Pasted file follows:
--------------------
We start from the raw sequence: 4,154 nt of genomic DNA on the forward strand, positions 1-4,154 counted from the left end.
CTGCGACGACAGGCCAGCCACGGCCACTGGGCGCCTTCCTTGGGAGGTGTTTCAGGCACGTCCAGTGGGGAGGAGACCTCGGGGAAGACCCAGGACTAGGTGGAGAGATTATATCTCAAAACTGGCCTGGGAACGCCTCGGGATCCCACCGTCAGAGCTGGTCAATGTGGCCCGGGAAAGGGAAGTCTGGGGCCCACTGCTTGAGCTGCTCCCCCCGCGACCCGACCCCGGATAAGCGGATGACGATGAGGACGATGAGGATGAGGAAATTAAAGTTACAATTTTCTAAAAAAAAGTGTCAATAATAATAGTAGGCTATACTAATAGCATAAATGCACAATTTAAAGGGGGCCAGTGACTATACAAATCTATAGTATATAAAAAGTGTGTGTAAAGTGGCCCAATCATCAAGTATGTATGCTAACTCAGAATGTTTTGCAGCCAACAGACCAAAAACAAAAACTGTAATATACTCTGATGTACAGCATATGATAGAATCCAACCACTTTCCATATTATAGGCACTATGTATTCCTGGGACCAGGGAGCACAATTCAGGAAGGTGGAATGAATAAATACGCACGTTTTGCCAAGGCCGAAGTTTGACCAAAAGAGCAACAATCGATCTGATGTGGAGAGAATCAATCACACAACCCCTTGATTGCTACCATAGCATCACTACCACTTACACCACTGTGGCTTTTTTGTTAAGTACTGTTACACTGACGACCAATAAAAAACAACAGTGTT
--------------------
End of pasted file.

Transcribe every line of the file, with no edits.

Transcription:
We start from the raw sequence: 4,154 nt of genomic DNA on the forward strand, positions 1-4,154 counted from the left end.
CTGCGACGACAGGCCAGCCACGGCCACTGGGCGCCTTCCTTGGGAGGTGTTTCAGGCACGTCCAGTGGGGAGGAGACCTCGGGGAAGACCCAGGACTAGGTGGAGAGATTATATCTCAAAACTGGCCTGGGAACGCCTCGGGATCCCACCGTCAGAGCTGGTCAATGTGGCCCGGGAAAGGGAAGTCTGGGGCCCACTGCTTGAGCTGCTCCCCCCGCGACCCGACCCCGGATAAGCGGATGACGATGAGGACGATGAGGATGAGGAAATTAAAGTTACAATTTTCTAAAAAAAAGTGTCAATAATAATAGTAGGCTATACTAATAGCATAAATGCACAATTTAAAGGGGGCCAGTGACTATACAAATCTATAGTATATAAAAAGTGTGTGTAAAGTGGCCCAATCATCAAGTATGTATGCTAACTCAGAATGTTTTGCAGCCAACAGACCAAAAACAAAAACTGTAATATACTCTGATGTACAGCATATGATAGAATCCAACCACTTTCCATATTATAGGCACTATGTATTCCTGGGACCAGGGAGCACAATTCAGGAAGGTGGAATGAATAAATACGCACGTTTTGCCAAGGCCGAAGTTTGACCAAAAGAGCAACAATCGATCTGATGTGGAGAGAATCAATCACACAACCCCTTGATTGCTACCATAGCATCACTACCACTTACACCACTGTGGCTTTTTTGTTAAGTACTGTTACACTGACGACCAATAAAAAACAACAGTGTT